UTAH SYMPHONY, Abravanel Hall, Jan. 30; additional performance 8 p.m. Jan. 31, tickets at 801-355-2787, 888-451-2787 or www.utahsymphony.org
It’s an all-Germanic program this weekend at the Utah Symphony, with works by Richard Wagner, Alban Berg and Richard Strauss.
Joining the orchestra and Thierry Fischer is violinist Baiba Skride playing the Berg violin concerto.
One of the most expressive pieces from the Second Viennese School, and probably one of the most accessible 12-tone works, the concerto is a wonderful blend of serialism tempered with tonality. Unlike Anton Webern and Arnold Schoenberg, Berg never rejected tonality or romanticism. He developed a unique musical style that successfully incorporated all of these elements.
Skride is a fine interpreter of this concerto, and she gave an effusively expressed reading that captured its warmth, depth and emotional scope. Fischer’s direction and the orchestra’s playing complemented Skride’s. It was a very cohesive and balanced performance that spotlighted the exceptional playing by both the soloist and the ensemble.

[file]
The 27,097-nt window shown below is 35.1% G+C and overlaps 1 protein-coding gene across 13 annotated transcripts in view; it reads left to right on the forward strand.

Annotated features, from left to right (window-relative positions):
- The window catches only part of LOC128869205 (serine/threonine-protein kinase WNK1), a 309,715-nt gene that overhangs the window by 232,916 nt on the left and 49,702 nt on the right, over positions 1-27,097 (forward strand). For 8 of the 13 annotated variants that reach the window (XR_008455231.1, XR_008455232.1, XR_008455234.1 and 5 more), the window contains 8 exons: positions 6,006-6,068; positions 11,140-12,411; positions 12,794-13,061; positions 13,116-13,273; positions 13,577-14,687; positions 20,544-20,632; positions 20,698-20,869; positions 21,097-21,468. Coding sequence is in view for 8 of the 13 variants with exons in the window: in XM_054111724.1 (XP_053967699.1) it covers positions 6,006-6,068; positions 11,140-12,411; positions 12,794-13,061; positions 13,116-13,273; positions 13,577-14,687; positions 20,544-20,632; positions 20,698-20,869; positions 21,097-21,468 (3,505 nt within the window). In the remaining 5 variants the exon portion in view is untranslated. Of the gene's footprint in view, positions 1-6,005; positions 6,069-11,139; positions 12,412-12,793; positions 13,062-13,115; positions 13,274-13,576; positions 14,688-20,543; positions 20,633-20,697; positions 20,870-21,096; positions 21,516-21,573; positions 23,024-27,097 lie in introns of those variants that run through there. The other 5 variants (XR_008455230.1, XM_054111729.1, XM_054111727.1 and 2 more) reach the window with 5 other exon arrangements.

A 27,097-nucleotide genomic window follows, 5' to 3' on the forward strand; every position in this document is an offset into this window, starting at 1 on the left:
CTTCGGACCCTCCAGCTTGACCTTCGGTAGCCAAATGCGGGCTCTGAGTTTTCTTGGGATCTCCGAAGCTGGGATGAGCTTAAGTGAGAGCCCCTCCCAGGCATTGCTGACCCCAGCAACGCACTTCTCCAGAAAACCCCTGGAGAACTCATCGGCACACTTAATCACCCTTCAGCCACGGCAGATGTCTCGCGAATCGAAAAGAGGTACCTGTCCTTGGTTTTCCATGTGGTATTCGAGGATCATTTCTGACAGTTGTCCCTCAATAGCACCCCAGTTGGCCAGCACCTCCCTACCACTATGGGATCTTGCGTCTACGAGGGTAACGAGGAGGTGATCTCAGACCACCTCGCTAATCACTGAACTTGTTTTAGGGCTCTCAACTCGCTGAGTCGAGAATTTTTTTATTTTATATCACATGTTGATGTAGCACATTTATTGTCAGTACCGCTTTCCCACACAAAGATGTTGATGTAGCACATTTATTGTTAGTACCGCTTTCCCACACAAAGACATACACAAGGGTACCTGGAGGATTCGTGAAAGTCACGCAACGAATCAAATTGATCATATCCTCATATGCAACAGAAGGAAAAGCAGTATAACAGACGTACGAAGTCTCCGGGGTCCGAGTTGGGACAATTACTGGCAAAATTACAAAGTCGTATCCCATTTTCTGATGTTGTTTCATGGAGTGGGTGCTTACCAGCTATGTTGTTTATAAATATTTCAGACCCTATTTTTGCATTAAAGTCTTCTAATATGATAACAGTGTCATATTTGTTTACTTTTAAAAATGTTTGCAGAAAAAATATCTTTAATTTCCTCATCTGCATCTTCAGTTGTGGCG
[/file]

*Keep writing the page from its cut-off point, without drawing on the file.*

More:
The second half of the concert is taken up with Strauss’ 1898 tone poem Ein Heldenleben (A Hero’s Life).
At its premiere the critics and the audience alike were outraged when they realized that Strauss saw himself as the hero of his massive work. That notwithstanding it has endured, along with his other tone poems from the last decade of the 19th century, and stands as a remarkable test of an orchestra’s technical and musical mettle.
Scored for a huge orchestra which is expected to play virtuosically, it’s a veritable tour de force. And the Utah Symphony was more than up to the task. Under Fischer’s clear and precise direction the ensemble gave a bravura performance, playing with crisp articulation and beautifully expressed phrases, and with a commitment that made Friday’s performance the highlight of the concert.
Each section delivered, as did individual players. Among the latter, concertmaster Ralph Matson’s gorgeously crafted and nuanced playing in his extended solo was stunning in its lyricism and depth of expressions.
The evening opened with Wagner’s delightful chamber piece Siegfried Idyll, although in Fischer’s decision to use a full complement of strings it lost much of its charm. Nevertheless it was a lyrical reading played with eloquently crafted expressiveness.